He added that rule of law is also hardly respected characterized by a persistent disregard for the due process. “Electoral reforms that could bring about credible, transparent, free and fair elections are always frowned upon. Where they are put under pressure, ruling parties accept reforms that are only but cosmetic” Mr Darboe said attracting loud applause from the audience.

 “In such situations distinguish ladies and gentlemen, resentments against the established order are strong that normally translates into violent conflict and confrontation” Mr Darboe said.

 The twin evils of poverty and corruption

The UDP leader also dwelled on what he called “the twin evils of poverty and corruption” that contribute greatly to insecurity in West Africa, thereby affecting peaceful political conduct. Lawyer Darboe said: “Mr Chairman, ladies and gentlemen, behind the competition for political dominance in the countries of West Africa, reveals some deep seated cowardly facades by the political class particularly those in charge of the nations’ coffers to perpetually keep the messes in poverty.

“Deliberately, some governments will even deny development programmes to their own citizens because they are deemed to be opposition supporters. In most of these communities, unemployment is unbearably high and they also lack the basic of opportunities. In addition, national resources are plundered and State coffers looted.”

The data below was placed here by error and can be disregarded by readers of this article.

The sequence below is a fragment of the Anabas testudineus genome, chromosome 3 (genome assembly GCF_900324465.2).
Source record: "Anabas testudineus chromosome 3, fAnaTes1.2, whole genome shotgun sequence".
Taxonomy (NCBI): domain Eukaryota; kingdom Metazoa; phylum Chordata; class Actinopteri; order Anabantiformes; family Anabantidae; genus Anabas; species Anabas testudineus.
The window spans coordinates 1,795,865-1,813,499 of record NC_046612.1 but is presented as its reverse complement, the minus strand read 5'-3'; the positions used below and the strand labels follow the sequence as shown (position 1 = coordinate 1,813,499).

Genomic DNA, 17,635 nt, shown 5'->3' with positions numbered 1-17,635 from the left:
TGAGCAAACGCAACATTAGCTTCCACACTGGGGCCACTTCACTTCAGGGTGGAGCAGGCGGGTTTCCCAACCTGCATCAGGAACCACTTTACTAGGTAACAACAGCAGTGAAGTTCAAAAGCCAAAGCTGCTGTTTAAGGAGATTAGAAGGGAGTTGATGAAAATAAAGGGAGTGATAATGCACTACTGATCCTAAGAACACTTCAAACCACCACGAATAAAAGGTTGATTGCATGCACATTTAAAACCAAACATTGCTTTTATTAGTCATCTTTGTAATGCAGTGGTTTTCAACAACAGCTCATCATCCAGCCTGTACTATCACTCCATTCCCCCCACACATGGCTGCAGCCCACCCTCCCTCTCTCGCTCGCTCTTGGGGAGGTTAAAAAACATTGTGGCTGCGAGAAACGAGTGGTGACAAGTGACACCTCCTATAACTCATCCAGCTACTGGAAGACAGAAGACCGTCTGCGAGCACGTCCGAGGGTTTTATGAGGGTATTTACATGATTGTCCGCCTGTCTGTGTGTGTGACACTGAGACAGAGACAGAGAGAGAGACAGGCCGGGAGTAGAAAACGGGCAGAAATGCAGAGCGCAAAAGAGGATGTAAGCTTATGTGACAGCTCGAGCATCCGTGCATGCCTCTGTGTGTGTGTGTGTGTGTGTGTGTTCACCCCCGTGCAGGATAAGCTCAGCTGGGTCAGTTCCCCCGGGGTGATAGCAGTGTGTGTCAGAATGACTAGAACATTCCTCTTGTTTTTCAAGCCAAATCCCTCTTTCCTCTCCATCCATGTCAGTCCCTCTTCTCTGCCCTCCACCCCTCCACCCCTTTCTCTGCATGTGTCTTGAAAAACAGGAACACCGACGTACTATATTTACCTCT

He added that in a situation where people lack hope and opportunities, and are deliberately downtrodden, they resort to measures that could have profound consequence on peace and security talk less of peaceful politicking.

Thus, Lawyer said, “the twin evils of poverty and corruption that our governments continue to perpetuate, are important factors that we should not ignore when we discuss politics and insecurity in West Africa.”

Conference delegates praised the UDP leader for well researched paper and they called on governments in the region and across Africa to take note of the issues raised in presentation in order to effectively tackle insecurity while at the same time guaranteeing political freedoms.

……………………………………….

Below is Lawyer Ousainou Darboe’s full speech.

…………………………………………..

Speech delivered by United Democratic Party leader Lawyer Ousainou Darboe of the Gambia during the SI Africa council meeting held in Bamako Mali.

Protocol: Mr Chairman, party leaders present here, distinguished delegates, ladies and gentlemen. I stand on existing protocols.

West Africa is witnessing a rebirth in the quest to establish sustainable democratic systems across the region.